“I was just on the road with Chaka Khan covering for an associate,” Kenneth Williams is saying from his home in LA, a conversation starter he drops absolutely without pretense. He made time to chat with us before leaving for a short tour with Erykah Badu and upcoming dates with Childish Gambino for his PHAROS event in Joshua Tree to support his current release, “Awaken, My Love!” The world class sound engineer has a star-studded resume, having worked with an award-winning range of artists from a variety of musical styles and cultures. Kenneth’s choice of microphones includes a vast array from Audix microphones, from the entire D series on drums, to OM7s on lead vocals for Raphael Saadiq and backing vocals for Erykah Badu, which he chooses for their sonic quality and reliability. We checked in with him to ask about his experience with Audix, share some stories from the road, and give some advice for engineers starting out in the business.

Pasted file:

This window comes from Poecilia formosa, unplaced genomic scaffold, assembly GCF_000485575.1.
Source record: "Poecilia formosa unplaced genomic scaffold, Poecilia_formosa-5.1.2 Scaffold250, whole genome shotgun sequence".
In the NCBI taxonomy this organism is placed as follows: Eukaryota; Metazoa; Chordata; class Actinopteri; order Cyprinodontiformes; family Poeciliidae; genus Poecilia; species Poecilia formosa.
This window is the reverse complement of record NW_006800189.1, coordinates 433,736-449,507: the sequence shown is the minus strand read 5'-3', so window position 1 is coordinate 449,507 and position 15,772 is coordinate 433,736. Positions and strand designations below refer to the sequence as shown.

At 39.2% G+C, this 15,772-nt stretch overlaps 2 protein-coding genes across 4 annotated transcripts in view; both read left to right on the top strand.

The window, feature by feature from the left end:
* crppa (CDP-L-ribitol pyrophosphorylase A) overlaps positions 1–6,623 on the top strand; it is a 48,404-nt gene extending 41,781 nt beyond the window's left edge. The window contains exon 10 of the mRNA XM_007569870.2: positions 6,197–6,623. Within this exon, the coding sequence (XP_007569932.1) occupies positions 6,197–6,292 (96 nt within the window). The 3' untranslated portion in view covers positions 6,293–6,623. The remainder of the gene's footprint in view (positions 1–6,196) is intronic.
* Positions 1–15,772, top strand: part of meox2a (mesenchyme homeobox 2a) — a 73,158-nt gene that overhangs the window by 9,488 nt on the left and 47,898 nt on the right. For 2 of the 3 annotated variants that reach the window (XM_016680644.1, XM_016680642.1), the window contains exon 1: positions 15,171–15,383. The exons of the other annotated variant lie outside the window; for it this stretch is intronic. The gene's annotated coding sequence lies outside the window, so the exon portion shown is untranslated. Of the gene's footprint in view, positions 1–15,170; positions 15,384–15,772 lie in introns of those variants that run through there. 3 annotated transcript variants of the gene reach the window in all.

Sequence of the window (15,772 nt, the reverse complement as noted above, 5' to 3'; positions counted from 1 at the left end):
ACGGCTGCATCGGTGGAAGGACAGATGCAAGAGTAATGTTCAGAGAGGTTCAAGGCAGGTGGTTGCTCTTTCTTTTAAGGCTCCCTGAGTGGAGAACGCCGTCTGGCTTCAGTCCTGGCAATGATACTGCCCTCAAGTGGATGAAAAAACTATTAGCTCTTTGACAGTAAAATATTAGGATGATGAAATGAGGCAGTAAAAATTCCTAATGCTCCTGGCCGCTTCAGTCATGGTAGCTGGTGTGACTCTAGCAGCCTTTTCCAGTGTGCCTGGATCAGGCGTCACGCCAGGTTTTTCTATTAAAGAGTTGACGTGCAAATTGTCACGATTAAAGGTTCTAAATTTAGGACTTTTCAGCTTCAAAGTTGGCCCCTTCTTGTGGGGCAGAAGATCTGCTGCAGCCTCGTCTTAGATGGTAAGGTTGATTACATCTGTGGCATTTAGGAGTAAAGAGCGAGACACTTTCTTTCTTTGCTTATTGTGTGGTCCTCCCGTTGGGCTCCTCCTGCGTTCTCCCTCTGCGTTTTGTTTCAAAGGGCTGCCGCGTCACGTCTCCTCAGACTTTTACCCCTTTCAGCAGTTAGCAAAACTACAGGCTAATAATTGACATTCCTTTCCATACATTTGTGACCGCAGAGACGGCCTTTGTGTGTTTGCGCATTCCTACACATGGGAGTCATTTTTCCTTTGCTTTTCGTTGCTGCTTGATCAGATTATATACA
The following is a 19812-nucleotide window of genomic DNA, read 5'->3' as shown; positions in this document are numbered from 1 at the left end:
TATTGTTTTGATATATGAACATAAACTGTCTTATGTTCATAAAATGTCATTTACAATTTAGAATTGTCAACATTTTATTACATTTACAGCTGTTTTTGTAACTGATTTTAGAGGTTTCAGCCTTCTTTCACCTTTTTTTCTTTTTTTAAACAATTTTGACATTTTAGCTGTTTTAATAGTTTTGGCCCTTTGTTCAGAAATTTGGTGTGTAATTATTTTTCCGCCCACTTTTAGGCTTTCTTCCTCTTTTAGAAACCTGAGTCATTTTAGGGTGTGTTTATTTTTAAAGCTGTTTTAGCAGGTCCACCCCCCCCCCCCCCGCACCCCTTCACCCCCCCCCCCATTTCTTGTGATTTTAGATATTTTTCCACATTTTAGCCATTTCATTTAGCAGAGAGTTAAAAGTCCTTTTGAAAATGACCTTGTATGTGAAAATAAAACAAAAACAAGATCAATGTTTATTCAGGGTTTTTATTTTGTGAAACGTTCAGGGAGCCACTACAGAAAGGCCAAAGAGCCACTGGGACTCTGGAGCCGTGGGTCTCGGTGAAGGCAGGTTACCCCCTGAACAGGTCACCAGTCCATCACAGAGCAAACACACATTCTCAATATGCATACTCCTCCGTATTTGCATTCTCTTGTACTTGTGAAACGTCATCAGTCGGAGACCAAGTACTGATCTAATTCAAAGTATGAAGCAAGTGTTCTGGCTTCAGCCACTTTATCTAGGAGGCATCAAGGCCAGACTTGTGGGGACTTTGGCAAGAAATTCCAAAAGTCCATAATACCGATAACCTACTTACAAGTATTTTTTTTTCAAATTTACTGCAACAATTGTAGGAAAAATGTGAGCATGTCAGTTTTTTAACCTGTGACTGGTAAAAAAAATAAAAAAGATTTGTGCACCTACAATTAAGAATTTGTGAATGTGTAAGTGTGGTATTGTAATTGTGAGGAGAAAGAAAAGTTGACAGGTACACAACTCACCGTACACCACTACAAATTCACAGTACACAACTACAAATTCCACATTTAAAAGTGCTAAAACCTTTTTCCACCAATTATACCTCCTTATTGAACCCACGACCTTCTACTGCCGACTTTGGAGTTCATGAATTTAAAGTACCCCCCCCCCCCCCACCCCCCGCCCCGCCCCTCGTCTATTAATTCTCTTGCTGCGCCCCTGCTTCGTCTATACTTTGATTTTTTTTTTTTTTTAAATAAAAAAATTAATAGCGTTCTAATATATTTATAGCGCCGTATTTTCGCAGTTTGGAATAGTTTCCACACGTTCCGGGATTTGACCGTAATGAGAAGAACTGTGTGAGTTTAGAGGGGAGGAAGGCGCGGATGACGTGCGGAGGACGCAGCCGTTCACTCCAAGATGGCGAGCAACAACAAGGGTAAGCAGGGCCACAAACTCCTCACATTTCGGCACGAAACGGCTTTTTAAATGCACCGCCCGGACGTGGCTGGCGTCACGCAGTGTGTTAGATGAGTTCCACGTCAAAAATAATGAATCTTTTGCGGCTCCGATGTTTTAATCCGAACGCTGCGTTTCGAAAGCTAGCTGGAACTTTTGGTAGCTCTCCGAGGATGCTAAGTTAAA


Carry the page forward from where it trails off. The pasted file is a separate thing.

Born in Chicago, Williams came to the music industry first as a songwriter for GRAMMY® winner Norman Brown and later also played guitar on Brown’s recordings. “I was in the 36th Army band as a guitarist and vocalist,” he explains, “and we would come out to Southern California doing recruiting missions. I’d heard about Musician’s Institute while I was out here, so when I got out of the service I enrolled there and lived in a motor home on the streets of Hollywood for a few years while working and attending school there. I was fortunate to meet and become friends with Steve Scoville, Production Manager at MI, and Steve led me into audio engineering, even though I didn’t think about it that way-I was simply doing what I needed to do to write and record my songs.”